Michael Kitces, in an Investment News column, says that a letter to the Securities and Exchange Commission from the CFP Board, Financial Planning Association, Consumer Federation of America and several other groups lays out a “roadmap about how the SEC can proceed with a rulemaking” to impose a universal fiduciary duty on broker-dealers. The letter, he says, represents a turning point in the debate on the issue.
Mr. Kitces writes, “perhaps most significant in the letter was its statement that ‘the fiduciary duty is fully consistent with sales-related business practices, including receipt of transaction-based compensation, sale of proprietary products and sale from a limited menu of products.’”
In truth, the letter by the advocacy groups may not be a turning point so much as an acknowledgement of reality. SEC officials have indicated for months that the commission’s eventual fiduciary duty for broker-dealers and registered reps will be business-model- and compensation-neutral.
This was never really in question, because the Dodd-Frank law plainly says that any new fiduciary standard will allow advisors to receive commissions and offer proprietary products.
Mr. Kitces continues that “the letter suggest that the best path forward is simply to expand the rules framework under the existing Investment Advisers Act.”
However, Barney Frank, himself, cautioned SEC Chairman Mary Schapiro in a letter dated May 31 last year against applying the 1940 act to broker-dealers.
“If Congress intended the SEC to simply copy the ’40 Act and apply it to broker-dealers,” Rep. Frank wrote, “it would have simply repealed the broker-dealer exemption – an approach Congress considered but rejected.”
The SEC needs to consider the real value that broker-dealers and their registered reps provide clients who have no need for or no ability to pay fee-only services. It must consider any unintended consequences that a new regulation would have on the ability of middle-market consumers to receive financial services and products.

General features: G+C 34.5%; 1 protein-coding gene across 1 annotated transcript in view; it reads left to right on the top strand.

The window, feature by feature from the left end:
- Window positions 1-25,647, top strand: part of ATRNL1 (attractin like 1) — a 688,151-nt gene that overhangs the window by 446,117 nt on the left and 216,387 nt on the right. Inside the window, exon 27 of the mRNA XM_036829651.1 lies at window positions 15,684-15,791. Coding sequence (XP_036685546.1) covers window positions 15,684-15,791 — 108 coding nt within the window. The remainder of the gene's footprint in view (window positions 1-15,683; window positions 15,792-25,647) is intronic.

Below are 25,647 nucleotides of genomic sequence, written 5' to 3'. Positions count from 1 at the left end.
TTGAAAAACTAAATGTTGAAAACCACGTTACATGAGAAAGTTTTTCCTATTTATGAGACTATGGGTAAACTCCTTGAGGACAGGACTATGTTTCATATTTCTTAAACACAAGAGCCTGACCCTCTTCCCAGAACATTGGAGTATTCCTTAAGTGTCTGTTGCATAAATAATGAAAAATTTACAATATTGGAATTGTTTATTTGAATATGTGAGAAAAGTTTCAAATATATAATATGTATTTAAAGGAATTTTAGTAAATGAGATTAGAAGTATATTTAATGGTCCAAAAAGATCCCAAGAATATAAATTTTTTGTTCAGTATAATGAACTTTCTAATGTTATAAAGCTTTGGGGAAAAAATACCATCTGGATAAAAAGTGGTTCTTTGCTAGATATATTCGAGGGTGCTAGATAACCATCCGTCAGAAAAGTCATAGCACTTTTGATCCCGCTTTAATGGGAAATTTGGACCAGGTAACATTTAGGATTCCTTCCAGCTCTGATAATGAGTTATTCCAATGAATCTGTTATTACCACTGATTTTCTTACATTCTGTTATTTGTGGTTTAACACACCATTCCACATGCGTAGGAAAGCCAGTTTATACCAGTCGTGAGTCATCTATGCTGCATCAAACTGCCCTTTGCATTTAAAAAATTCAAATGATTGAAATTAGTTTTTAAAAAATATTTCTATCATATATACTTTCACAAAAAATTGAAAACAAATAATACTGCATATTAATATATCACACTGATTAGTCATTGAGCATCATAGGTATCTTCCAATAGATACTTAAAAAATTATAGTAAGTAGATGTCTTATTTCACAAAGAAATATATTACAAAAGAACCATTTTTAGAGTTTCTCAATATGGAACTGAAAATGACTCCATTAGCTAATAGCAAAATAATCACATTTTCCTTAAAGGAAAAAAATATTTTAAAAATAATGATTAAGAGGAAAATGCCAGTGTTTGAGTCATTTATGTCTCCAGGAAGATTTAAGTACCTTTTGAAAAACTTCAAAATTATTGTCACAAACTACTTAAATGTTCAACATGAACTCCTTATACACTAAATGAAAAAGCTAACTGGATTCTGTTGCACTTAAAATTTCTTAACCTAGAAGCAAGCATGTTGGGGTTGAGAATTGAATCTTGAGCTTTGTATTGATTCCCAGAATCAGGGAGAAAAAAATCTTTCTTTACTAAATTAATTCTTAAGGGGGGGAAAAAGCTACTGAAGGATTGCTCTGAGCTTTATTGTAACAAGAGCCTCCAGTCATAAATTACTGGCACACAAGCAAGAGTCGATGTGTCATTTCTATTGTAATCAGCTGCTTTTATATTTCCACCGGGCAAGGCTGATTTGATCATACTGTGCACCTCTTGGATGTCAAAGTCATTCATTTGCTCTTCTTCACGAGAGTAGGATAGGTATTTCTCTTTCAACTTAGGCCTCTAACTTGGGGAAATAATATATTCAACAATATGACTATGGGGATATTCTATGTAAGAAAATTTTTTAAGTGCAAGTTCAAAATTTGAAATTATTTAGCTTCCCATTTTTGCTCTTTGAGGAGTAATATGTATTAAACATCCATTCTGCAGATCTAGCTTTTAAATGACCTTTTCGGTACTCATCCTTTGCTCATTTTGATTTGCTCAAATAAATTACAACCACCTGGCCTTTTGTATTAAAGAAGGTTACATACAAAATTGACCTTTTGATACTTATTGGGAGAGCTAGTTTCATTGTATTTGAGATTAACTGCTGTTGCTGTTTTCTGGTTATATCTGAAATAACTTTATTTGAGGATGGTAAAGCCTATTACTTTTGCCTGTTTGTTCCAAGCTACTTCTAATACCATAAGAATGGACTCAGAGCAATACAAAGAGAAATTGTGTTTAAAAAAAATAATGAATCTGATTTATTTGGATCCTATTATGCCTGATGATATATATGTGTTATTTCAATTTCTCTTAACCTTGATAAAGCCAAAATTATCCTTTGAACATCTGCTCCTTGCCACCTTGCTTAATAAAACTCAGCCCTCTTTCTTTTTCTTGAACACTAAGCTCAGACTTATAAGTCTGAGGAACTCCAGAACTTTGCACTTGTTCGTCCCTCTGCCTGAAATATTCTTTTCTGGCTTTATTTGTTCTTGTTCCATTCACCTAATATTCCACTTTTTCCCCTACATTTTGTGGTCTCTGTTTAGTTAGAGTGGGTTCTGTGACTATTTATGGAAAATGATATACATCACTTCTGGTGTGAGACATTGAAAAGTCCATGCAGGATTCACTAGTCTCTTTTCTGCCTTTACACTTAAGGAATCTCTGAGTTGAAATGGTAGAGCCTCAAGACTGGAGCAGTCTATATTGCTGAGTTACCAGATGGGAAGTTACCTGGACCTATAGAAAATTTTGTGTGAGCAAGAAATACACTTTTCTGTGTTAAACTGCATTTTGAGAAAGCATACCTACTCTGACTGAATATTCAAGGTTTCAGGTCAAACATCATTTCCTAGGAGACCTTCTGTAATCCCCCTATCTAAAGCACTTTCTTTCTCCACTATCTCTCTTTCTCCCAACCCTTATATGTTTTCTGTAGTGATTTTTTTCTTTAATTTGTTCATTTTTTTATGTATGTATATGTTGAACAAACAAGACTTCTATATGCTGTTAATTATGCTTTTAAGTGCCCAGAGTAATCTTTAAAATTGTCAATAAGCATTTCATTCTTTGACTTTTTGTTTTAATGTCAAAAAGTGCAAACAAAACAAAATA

NAIFA’s concerns about a fiduciary duty are, and always have been, twofold.
First, no one – not Congress, not the SEC, not the Consumer Federation of America – has given clear, unambiguous evidence that there is a real problem that needs to be addressed by a fiduciary duty for broker-dealers. The “pro-fiduciary” crowd and many in the media have portrayed suitability as a weak or lesser standard.
In fact, broker-dealers and registered reps are some of the most heavily regulated financial professionals on the planet. Every transaction they make is reviewed to ensure its suitability, they undergo frequent regulatory examinations, and they are subject to significant continuing education requirements.
No one has produced a shred of evidence that the services or products offered by fiduciary-bound advisors are somehow “better” than that provided by advisors under the suitability model. Certainly, no one has shown that fiduciary-bound advisors are more honest.
Second, a poorly developed or implemented fiduciary regulation could end up hurting the consumers it is supposed to benefit. If a fiduciary duty increases the regulatory burdens or liability costs for advisors, will these financial professionals still be able to offer affordable products and services to middle-income investors? Even if the SEC’s rule says commissions and proprietary products are ok, will advisors be forced by simple economics and the need to make a living to either drop their securities licenses or shift their business to wealthier clients who can afford to pay higher fees?
Fee-only investment advisers, who often bill themselves as “wealth managers,” tend to cater to more wealthy clients than registered reps. Will lower-end investors be left out in the cold if the ranks of registered reps is diminished by a misconstrued regulation that doesn’t seem to be addressing a specific problem?
In the words of NAIFA President Robert Miller, “We don’t fear a fiduciary duty.” NAIFA members act in their clients’ best interests every day. As it is, they abide by a full course of regulatory checks to do so.
NAIFA encourages the SEC to follow its own roadmap towards any new regulation it decides is necessary. The Commission has announced that it will conduct an analysis to ensure any rule it proposes doesn’t cost consumers more than it benefits them. We are eager to help in any way we are able.